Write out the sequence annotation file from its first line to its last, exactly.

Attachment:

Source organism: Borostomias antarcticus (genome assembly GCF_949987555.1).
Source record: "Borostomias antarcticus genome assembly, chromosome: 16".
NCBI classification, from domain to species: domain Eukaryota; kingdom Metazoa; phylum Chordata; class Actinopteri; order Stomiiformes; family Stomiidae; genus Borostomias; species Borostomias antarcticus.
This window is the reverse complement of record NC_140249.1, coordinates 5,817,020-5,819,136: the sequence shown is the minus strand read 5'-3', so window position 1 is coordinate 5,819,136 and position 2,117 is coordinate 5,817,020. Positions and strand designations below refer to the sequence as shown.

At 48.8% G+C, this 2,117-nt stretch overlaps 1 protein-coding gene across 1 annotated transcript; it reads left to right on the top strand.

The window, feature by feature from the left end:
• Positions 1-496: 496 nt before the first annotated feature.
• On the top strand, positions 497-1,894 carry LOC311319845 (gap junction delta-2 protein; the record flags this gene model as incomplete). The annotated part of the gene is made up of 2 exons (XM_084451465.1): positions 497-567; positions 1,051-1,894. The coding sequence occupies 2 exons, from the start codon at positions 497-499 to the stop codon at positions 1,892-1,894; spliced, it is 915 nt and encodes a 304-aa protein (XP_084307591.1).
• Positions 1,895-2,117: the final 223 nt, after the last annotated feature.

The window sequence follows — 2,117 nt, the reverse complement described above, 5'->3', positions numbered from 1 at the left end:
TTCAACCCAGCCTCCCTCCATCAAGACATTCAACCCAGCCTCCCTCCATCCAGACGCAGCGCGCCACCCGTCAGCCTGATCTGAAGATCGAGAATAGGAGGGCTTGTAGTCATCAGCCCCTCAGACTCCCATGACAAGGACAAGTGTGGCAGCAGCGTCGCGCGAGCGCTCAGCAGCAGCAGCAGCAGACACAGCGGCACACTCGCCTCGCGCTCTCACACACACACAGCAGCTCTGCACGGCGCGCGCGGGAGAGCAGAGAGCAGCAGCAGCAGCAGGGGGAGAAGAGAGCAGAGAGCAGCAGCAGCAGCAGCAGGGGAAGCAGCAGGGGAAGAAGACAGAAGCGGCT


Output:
Source organism: Borostomias antarcticus (genome assembly GCF_949987555.1).
Source record: "Borostomias antarcticus genome assembly, chromosome: 16".
NCBI classification, from domain to species: domain Eukaryota; kingdom Metazoa; phylum Chordata; class Actinopteri; order Stomiiformes; family Stomiidae; genus Borostomias; species Borostomias antarcticus.
This window is the reverse complement of record NC_140249.1, coordinates 5,817,020-5,819,136: the sequence shown is the minus strand read 5'-3', so window position 1 is coordinate 5,819,136 and position 2,117 is coordinate 5,817,020. Positions and strand designations below refer to the sequence as shown.

At 48.8% G+C, this 2,117-nt stretch overlaps 1 protein-coding gene across 1 annotated transcript; it reads left to right on the top strand.

The window, feature by feature from the left end:
• Positions 1-496: 496 nt before the first annotated feature.
• On the top strand, positions 497-1,894 carry LOC311319845 (gap junction delta-2 protein; the record flags this gene model as incomplete). The annotated part of the gene is made up of 2 exons (XM_084451465.1): positions 497-567; positions 1,051-1,894. The coding sequence occupies 2 exons, from the start codon at positions 497-499 to the stop codon at positions 1,892-1,894; spliced, it is 915 nt and encodes a 304-aa protein (XP_084307591.1).
• Positions 1,895-2,117: the final 223 nt, after the last annotated feature.

The window sequence follows — 2,117 nt, the reverse complement described above, 5'->3', positions numbered from 1 at the left end:
TTCAACCCAGCCTCCCTCCATCAAGACATTCAACCCAGCCTCCCTCCATCCAGACGCAGCGCGCCACCCGTCAGCCTGATCTGAAGATCGAGAATAGGAGGGCTTGTAGTCATCAGCCCCTCAGACTCCCATGACAAGGACAAGTGTGGCAGCAGCGTCGCGCGAGCGCTCAGCAGCAGCAGCAGCAGACACAGCGGCACACTCGCCTCGCGCTCTCACACACACACAGCAGCTCTGCACGGCGCGCGCGGGAGAGCAGAGAGCAGCAGCAGCAGCAGGGGGAGAAGAGAGCAGAGAGCAGCAGCAGCAGCAGCAGGGGAAGCAGCAGGGGAAGAAGACAGAAGCGGCT